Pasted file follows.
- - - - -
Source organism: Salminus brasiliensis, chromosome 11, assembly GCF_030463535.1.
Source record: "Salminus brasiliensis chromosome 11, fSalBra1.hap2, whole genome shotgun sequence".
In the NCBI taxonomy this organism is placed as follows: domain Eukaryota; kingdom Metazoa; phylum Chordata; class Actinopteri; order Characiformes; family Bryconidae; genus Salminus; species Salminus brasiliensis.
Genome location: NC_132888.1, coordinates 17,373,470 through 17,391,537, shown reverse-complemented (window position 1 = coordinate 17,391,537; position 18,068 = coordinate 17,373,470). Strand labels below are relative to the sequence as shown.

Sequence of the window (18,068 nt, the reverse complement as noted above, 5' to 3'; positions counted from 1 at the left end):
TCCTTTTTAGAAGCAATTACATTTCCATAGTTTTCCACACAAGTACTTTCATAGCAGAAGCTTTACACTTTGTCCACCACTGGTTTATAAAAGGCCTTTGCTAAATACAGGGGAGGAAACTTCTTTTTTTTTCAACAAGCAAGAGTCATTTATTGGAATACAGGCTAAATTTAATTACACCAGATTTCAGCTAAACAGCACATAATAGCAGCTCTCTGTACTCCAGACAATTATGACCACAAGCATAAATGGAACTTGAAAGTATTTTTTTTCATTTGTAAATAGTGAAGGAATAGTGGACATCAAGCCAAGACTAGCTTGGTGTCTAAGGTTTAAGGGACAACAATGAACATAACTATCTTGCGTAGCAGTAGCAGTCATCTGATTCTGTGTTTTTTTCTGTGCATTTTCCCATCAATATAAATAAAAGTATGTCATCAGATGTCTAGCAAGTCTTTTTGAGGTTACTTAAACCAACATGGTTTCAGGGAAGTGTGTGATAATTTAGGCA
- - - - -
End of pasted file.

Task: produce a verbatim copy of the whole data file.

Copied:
Source organism: Salminus brasiliensis, chromosome 11, assembly GCF_030463535.1.
Source record: "Salminus brasiliensis chromosome 11, fSalBra1.hap2, whole genome shotgun sequence".
In the NCBI taxonomy this organism is placed as follows: domain Eukaryota; kingdom Metazoa; phylum Chordata; class Actinopteri; order Characiformes; family Bryconidae; genus Salminus; species Salminus brasiliensis.
Genome location: NC_132888.1, coordinates 17,373,470 through 17,391,537, shown reverse-complemented (window position 1 = coordinate 17,391,537; position 18,068 = coordinate 17,373,470). Strand labels below are relative to the sequence as shown.

Sequence of the window (18,068 nt, the reverse complement as noted above, 5' to 3'; positions counted from 1 at the left end):
TCCTTTTTAGAAGCAATTACATTTCCATAGTTTTCCACACAAGTACTTTCATAGCAGAAGCTTTACACTTTGTCCACCACTGGTTTATAAAAGGCCTTTGCTAAATACAGGGGAGGAAACTTCTTTTTTTTTCAACAAGCAAGAGTCATTTATTGGAATACAGGCTAAATTTAATTACACCAGATTTCAGCTAAACAGCACATAATAGCAGCTCTCTGTACTCCAGACAATTATGACCACAAGCATAAATGGAACTTGAAAGTATTTTTTTTCATTTGTAAATAGTGAAGGAATAGTGGACATCAAGCCAAGACTAGCTTGGTGTCTAAGGTTTAAGGGACAACAATGAACATAACTATCTTGCGTAGCAGTAGCAGTCATCTGATTCTGTGTTTTTTTCTGTGCATTTTCCCATCAATATAAATAAAAGTATGTCATCAGATGTCTAGCAAGTCTTTTTGAGGTTACTTAAACCAACATGGTTTCAGGGAAGTGTGTGATAATTTAGGCA